Kevin Donovan is the Chief Investigator Reporter at the Toronto Star. He also is the author of a book about the unsolved murders of Toronto billionaire Barry Sherman and his wife Honey Sherman entitled “The Billionaire Murders: The Mysterious Deaths of Barry and Honey Sherman”. In the book, as reviewed by Jeff Gray of The Globe and Mail, Donovan sets out to determine what actually happened to the Shermans and who their killer might be. He explains that on occasion, he even acted as The Toronto Star’s lawyer – even though he has no legal training and is not a lawyer – and has attended at court to question police to unseal such things as search warrant documents.
The Shermans were murdered in their home on December 15, 2017. No one has yet been arrested and the police are still investigating.
In June 2018 lawyers for the estate trustees of Barry and Honey Sherman's estates filed applications for certificates of appointment of estate trustee. On the application of the estate trustees, Justice Sean Dunphy of the Ontario Superior Court granted initial ex parte protective orders sealing the applications and other documents relating to the administration of the estates. Following a contested application to open the court files initiated by Mr. Donovan, Justice Dunphy ordered that the entire court file be sealed and remain sealed for a period of two years, subject to further order of the court.
The court of appeal later set aside that order and ordered that the decision to allow access to the files would take effect 10 days after being released. However, before the decision took effect, the estate trustees brought a motion for leave to the Supreme Court of Canada. A stay of the order to release the files was imposed. Mr. Donovan brought and argued on his own, a motion before Justice van Rensburg of the Court of Appeal to have the estate administration files unsealed pending the decision of the Supreme Court of Canada.
In upholding the stay, Justice van Rensburg held that the test on a motion for stay of an order of the Court of Appeal pending an application for leave to appeal to the Supreme Court of Canada had been set out by Chief Justice Strathy in Livent v. Deloitte & Touche – i.e. (1) whether there is a serious issue to be tried (2) whether the moving party will suffer irreparable harm if the stay is not granted and (3) whether the balance of convenience favours a stay. The factors are not to be treated as watertight compartments and the strength of one factor may compensate for weaknesses of another. The overarching consideration is whether the interests of justice call for a stay.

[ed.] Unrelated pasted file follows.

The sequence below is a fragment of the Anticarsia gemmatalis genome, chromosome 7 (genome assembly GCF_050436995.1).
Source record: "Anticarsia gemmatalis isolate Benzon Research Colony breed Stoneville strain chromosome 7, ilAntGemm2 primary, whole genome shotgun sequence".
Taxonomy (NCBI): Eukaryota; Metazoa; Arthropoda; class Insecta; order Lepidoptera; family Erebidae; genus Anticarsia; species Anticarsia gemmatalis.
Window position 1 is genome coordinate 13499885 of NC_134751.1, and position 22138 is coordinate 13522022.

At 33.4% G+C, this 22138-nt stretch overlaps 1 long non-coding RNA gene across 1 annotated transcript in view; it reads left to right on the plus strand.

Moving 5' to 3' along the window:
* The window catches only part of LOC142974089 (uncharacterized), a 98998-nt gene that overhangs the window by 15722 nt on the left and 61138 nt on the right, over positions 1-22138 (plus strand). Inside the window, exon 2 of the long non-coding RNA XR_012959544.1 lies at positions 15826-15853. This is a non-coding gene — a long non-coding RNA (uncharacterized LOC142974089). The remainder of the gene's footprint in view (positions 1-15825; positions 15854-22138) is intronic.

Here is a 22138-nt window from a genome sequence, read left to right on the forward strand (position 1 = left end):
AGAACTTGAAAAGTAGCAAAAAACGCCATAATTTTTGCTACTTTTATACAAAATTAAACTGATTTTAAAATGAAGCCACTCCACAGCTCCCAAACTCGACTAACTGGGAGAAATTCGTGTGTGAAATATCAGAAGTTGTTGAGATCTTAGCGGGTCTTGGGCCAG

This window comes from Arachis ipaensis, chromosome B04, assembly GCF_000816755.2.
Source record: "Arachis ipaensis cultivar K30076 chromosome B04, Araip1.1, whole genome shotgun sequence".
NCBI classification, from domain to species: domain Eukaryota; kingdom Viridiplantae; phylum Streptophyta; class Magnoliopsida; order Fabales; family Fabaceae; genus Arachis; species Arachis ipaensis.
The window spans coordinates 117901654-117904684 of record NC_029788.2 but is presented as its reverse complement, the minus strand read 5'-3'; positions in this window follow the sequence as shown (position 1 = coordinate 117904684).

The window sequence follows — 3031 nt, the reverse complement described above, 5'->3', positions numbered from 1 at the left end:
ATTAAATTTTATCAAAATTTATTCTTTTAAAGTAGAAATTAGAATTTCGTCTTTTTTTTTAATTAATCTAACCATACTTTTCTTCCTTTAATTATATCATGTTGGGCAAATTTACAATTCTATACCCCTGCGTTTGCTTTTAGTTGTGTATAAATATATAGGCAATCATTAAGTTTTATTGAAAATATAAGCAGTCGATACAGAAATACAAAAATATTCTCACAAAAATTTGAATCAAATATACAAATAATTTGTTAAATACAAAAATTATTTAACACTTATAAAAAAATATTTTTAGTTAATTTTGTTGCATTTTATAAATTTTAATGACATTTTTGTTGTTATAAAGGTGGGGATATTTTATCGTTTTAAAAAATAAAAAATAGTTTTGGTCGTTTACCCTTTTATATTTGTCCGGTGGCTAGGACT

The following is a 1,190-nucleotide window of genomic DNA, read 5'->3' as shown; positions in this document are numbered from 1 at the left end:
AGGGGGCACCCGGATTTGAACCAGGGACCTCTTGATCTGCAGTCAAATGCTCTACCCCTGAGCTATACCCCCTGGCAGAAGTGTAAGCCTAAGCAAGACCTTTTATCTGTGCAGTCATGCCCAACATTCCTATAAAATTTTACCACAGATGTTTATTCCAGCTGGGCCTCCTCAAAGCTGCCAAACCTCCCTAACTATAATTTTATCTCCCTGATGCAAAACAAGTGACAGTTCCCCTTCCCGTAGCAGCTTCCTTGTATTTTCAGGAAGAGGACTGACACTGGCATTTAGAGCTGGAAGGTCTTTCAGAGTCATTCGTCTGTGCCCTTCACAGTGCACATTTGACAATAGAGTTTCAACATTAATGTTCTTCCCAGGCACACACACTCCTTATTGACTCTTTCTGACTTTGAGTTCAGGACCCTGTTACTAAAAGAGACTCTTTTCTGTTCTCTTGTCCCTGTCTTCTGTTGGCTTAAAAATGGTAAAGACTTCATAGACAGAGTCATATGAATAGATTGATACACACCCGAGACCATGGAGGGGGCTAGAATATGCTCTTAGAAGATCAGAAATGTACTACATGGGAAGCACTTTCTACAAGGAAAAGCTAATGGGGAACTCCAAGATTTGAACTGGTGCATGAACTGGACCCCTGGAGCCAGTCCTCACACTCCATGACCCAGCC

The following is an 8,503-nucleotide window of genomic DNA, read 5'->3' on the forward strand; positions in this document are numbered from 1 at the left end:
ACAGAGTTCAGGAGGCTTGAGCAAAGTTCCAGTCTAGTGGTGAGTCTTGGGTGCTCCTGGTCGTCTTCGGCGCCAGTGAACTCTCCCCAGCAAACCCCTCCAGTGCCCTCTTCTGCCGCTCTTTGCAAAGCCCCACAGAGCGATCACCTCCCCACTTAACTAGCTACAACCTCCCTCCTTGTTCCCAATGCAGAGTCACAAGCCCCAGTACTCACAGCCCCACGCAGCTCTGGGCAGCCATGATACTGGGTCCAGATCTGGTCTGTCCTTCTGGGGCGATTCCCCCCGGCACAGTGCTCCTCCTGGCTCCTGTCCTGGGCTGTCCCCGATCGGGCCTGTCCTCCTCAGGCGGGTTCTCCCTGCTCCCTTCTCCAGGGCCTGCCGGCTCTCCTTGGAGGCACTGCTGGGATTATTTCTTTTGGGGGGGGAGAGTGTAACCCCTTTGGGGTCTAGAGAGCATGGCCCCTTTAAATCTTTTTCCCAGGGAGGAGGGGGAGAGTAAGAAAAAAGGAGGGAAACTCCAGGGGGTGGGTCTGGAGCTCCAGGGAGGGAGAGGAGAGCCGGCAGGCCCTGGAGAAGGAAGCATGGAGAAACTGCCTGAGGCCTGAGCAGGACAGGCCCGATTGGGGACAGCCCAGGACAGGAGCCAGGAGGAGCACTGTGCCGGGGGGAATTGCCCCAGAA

Justice Dunphy had held that the sealing order was necessary to prevent a serious risk to the privacy and safety of the trustees and beneficiaries of the two estates. Their privacy had to be weighed against the right to free expression and public interest in open and accessible court proceedings. In addition, there was an argument that there was a real risk of serious physical harm to the beneficiaries and trustees. Justice van Rensburg held that the first part of the Livent test had been met. The threshold was low. There was a serious question raised about whether public access to the files should be denied in whole or in part for a period of time. She held that there was arguable merit to the proposed application for leave to appeal to the Supreme Court. The appropriate analytical framework for restricting public access to court files involving non-litigious or administrative matters was something that the Supreme Court of Canada had not yet determined. In addition, an issue was whether in the digital age, having regard to the evolving jurisprudence concerning personal privacy, a person's privacy interest can amount to an important public interest at the first stage. Justice van Rensburg held that the level of threshold in the first part of the test first had been met and that the moving parties' application for leave to the Supreme Court of Canada had some arguable merit.
With respect to the issue of irreparable harm, Justice van Rensburg acceded to the moving parties argument that if the stay was not kept in place, the leave question to the Supreme Court of Canada would be moot. "By disseminating potentially constitutionally protected confidential information that might at the end of the process continue to be protected would mean that the then horse would be out of the barn."
With respect to the balance of convenience, the only inconvenient part would be delaying access to files of administration. There was no particular urgency for public access to the files. Justice van Rensburg held it was best to preserve the status quo until the Supreme Court could rule on the matter. The files didn't bear themselves on the criminal investigation so that really the only issue was whether the public would be denied anything by continued sealing. She concluded that there simply no meaningful part of either file that could not be disclosed after making redactions where redactions were necessary and complete.